AllergyAn allergy refers to a misguided reaction by our immune system in response to bodily contact with certain foreign substances. When these allergens come in contact with the body, it causes the immune system to develop an allergic reaction in people who are allergic to it. It is estimated that 50 million North Americans are affected by allergic conditions. The parts of the body that are prone to react to allergies include the eyes, nose, lungs, skin, and stomach. Common allergic disorders include hay fever, asthma, allergic eyes, allergic eczema, hives, and allergic shock.
antihistamines-oralOral antihistamines are medications used to treat symptoms of congestion, runny nose, the common cold, sneezing, itchy throat, skin rashes, hives, itching, and watery or itchy eyes. Some antihistamines also are used to treat anxiety, insomnia, and motion sickness. Side effects, drug interactions, dosing, storage, and pregnancy and breastfeeding safety information should be reviewed prior to taking this class of medication.
Chronic rhinitis and post-nasal drip symptoms include:
- An itchy, runny nose
- Itchy ears, eyes, and throat
Seasonal allergic rhinitis (also called hay fever) usually is caused by pollen in the air. Perennial allergic rhinitis is a type of chronic rhinitis and is a yearâ€“round problem, often caused by indoor allergens, such as dust, animal dander, and pollens that may exist at the time. Treatment of chronic rhinitis and post nasal drip are dependent upon the type of rhinitis condition.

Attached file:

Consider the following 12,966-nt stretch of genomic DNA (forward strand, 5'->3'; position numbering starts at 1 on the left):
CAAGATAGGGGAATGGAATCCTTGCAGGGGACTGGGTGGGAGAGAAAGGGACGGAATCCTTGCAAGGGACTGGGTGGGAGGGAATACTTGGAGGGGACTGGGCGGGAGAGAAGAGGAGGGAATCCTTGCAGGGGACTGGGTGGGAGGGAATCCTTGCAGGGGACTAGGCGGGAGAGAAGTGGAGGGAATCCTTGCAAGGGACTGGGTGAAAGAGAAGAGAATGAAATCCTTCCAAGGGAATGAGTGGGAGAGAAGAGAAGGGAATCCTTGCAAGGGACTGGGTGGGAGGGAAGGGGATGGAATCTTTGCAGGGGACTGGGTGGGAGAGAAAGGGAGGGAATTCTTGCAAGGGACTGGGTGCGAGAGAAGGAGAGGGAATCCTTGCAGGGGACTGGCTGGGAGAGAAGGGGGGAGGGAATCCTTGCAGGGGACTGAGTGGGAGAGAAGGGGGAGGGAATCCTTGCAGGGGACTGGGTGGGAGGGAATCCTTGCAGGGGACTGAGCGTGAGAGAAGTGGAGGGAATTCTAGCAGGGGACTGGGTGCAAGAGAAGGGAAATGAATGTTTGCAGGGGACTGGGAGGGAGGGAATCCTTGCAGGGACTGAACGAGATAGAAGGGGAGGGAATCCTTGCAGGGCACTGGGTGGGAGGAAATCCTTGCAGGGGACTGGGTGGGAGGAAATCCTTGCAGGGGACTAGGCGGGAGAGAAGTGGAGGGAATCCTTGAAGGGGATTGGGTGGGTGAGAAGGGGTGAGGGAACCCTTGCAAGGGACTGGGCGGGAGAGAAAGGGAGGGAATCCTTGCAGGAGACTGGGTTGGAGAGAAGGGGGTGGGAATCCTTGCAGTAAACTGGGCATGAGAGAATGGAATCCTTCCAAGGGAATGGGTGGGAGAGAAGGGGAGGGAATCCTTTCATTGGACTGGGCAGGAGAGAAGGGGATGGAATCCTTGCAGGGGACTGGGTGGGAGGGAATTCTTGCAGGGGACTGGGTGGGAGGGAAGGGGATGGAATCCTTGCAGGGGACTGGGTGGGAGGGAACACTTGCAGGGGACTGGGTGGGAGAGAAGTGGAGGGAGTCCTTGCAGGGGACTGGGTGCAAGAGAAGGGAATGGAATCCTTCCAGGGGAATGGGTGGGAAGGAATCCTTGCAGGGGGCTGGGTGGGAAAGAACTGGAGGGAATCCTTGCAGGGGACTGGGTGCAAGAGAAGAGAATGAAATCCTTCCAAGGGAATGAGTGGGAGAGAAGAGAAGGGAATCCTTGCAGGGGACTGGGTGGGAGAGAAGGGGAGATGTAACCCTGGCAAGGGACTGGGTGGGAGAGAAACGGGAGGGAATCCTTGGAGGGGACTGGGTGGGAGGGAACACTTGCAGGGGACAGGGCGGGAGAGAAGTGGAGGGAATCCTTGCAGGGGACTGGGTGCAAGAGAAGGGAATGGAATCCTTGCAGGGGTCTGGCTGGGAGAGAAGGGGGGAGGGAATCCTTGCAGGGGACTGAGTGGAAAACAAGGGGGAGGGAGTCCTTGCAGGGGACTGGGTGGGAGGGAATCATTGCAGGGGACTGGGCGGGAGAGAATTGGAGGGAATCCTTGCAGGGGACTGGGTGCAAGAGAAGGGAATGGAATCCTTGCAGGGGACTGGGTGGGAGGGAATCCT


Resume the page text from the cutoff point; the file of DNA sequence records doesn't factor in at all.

Drug InteractionsDrug interactions occur frequently. Get facts about the types of drug interactions, what substances or other things that may interact with drugs such as OTC drug and prescription drugs, vitamins, food(s) (grapefruit), and laboratory tests. Find out how to protect yourself from potential drug interactions.
Eye AllergyEye allergy (or allergic eye disease) are typically associated with hay fever and atopic dermatitis. Medications and cosmetics may cause eye allergies. Allergic eye conditions include allergic conjunctivitis, conjunctivitis with atopic dermatitis, vernal keratoconjunctivitis, and giant papillary conjunctivitis. Dry eye, tear-duct obstruction, and conjunctivitis due to infection are frequently confused with eye allergies. Eye allergies may be treated with topical antihistamines, decongestants, topical mast-cell stabilizers, topical anti-inflammatory drugs, systemic medications, and allergy shots.
Hay FeverHay fever (allergic rhinitis) is an irritation of the nose caused by pollen and is associated with the following allergic symptoms: nasal congestion, runny nose, sneezing, eye and nose itching, and tearing eyes. Avoidance of known allergens is the recommended treatment, but if this is not possible, antihistamines, decongestants, and nasal sprays may help alleviate symptoms.
HivesHives, also called urticaria, is a raised, itchy area of skin that is usually a sign of an allergic reaction. The allergy may be to food or medications, but usually the cause of the allergy (the allergen) is unknown.
Nasal Allergy MedicationsNasal allergy medications are used to relieve itching, sneezing, and nasal swelling associated with allergies. Antihistamines, decongestants, and steroids are different types of nasal allergy medications. Possible side effects of these medications include dryness, stuffiness, burning, bleeding, nervousness, and palpitations.
Urticaria PictureThis is a close-up view of wheals with white-to-light-pink color centrally and peripheral erythema. See a picture of Urticaria and learn more about the health topic.